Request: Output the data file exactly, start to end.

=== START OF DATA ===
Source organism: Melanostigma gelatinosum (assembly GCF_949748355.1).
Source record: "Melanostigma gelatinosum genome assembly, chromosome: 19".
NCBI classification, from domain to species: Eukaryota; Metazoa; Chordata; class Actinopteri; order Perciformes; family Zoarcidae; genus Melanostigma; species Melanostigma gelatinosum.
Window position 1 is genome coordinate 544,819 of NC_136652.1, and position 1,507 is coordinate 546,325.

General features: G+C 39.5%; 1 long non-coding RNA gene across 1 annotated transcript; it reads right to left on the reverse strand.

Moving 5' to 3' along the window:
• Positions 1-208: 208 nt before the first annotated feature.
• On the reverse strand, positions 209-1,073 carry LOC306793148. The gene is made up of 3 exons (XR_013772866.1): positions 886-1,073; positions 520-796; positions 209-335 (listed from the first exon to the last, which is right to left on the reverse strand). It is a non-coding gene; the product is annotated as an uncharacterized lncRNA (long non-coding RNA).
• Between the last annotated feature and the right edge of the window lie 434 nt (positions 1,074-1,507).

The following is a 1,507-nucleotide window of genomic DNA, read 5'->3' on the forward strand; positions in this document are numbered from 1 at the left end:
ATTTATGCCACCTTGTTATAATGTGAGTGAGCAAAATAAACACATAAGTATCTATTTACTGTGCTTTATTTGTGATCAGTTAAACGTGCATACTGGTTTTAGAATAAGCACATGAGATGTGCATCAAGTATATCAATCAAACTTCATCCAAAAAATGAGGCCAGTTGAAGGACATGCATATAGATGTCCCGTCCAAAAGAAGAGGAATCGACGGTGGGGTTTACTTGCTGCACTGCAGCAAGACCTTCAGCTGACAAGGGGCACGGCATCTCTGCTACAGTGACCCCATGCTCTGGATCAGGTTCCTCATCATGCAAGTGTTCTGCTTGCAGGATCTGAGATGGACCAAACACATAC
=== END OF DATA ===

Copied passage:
Source organism: Melanostigma gelatinosum (assembly GCF_949748355.1).
Source record: "Melanostigma gelatinosum genome assembly, chromosome: 19".
NCBI classification, from domain to species: Eukaryota; Metazoa; Chordata; class Actinopteri; order Perciformes; family Zoarcidae; genus Melanostigma; species Melanostigma gelatinosum.
Window position 1 is genome coordinate 544,819 of NC_136652.1, and position 1,507 is coordinate 546,325.

General features: G+C 39.5%; 1 long non-coding RNA gene across 1 annotated transcript; it reads right to left on the reverse strand.

Moving 5' to 3' along the window:
• Positions 1-208: 208 nt before the first annotated feature.
• On the reverse strand, positions 209-1,073 carry LOC306793148. The gene is made up of 3 exons (XR_013772866.1): positions 886-1,073; positions 520-796; positions 209-335 (listed from the first exon to the last, which is right to left on the reverse strand). It is a non-coding gene; the product is annotated as an uncharacterized lncRNA (long non-coding RNA).
• Between the last annotated feature and the right edge of the window lie 434 nt (positions 1,074-1,507).

The following is a 1,507-nucleotide window of genomic DNA, read 5'->3' on the forward strand; positions in this document are numbered from 1 at the left end:
ATTTATGCCACCTTGTTATAATGTGAGTGAGCAAAATAAACACATAAGTATCTATTTACTGTGCTTTATTTGTGATCAGTTAAACGTGCATACTGGTTTTAGAATAAGCACATGAGATGTGCATCAAGTATATCAATCAAACTTCATCCAAAAAATGAGGCCAGTTGAAGGACATGCATATAGATGTCCCGTCCAAAAGAAGAGGAATCGACGGTGGGGTTTACTTGCTGCACTGCAGCAAGACCTTCAGCTGACAAGGGGCACGGCATCTCTGCTACAGTGACCCCATGCTCTGGATCAGGTTCCTCATCATGCAAGTGTTCTGCTTGCAGGATCTGAGATGGACCAAACACATAC